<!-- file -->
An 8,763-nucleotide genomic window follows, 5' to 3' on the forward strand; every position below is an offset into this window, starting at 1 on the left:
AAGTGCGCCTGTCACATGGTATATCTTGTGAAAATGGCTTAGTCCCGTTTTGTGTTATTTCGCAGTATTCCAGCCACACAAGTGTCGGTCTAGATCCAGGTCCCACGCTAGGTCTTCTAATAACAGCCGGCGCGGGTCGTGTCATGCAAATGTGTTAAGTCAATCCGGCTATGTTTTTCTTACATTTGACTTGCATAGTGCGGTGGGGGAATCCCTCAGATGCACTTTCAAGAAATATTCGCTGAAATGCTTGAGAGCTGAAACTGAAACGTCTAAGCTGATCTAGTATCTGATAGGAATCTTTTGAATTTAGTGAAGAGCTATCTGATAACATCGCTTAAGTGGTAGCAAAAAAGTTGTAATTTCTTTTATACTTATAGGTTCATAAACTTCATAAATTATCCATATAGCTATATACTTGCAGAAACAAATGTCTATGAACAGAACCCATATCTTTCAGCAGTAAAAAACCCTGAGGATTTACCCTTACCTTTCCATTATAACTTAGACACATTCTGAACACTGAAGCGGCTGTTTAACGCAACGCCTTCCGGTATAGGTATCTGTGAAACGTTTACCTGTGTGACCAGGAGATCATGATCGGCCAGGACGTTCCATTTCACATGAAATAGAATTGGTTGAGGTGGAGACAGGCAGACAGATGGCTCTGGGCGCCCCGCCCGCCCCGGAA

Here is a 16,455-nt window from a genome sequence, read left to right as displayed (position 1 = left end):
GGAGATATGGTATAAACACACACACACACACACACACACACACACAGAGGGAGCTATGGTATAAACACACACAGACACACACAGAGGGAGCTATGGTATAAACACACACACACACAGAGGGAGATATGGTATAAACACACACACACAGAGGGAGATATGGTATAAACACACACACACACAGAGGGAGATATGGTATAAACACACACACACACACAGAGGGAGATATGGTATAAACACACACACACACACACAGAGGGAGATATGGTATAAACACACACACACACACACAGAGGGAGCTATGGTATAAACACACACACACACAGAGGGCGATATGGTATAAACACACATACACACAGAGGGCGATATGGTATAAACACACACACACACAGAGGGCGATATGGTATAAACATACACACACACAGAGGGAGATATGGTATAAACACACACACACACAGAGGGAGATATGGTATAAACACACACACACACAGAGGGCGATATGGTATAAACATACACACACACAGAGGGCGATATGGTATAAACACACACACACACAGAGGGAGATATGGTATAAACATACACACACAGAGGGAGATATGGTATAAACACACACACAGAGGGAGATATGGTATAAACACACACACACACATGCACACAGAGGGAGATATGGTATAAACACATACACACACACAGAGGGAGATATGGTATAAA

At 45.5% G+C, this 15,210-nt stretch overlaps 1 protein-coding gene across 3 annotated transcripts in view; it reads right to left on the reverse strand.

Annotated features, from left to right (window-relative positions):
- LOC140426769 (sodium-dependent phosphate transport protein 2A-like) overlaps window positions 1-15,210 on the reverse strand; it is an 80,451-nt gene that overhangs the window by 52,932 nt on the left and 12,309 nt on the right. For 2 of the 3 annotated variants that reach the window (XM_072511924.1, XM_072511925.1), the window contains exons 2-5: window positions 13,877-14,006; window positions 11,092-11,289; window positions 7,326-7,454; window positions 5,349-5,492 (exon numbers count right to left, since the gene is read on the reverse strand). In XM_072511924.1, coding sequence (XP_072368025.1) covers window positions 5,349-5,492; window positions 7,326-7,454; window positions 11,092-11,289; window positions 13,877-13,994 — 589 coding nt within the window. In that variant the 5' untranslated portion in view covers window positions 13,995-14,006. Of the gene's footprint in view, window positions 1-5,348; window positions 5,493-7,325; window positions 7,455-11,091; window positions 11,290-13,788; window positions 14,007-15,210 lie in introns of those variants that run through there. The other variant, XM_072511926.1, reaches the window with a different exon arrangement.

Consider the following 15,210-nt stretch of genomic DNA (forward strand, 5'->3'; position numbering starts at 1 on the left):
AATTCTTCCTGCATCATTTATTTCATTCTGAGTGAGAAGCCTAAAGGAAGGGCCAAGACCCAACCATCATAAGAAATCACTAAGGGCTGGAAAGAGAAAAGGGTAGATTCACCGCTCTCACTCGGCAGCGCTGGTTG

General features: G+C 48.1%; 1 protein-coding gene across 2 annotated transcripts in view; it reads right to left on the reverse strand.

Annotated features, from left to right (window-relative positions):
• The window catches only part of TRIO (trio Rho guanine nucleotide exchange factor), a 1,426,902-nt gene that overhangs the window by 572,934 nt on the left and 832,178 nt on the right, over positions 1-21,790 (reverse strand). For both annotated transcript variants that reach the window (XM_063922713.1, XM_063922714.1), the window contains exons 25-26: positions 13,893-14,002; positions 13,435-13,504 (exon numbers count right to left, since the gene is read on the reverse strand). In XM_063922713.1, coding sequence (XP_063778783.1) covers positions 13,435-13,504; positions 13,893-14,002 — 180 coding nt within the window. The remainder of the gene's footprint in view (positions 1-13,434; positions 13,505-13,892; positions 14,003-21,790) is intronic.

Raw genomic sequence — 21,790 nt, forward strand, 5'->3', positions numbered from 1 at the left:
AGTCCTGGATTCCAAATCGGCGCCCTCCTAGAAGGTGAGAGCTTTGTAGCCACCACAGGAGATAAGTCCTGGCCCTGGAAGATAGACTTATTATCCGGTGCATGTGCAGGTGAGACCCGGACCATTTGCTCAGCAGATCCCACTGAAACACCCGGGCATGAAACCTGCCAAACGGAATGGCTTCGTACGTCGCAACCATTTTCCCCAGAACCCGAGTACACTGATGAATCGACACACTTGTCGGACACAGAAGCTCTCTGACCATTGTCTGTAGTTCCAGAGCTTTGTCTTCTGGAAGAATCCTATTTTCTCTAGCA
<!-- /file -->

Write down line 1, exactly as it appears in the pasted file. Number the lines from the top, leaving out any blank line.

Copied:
An 8,763-nucleotide genomic window follows, 5' to 3' on the forward strand; every position below is an offset into this window, starting at 1 on the left: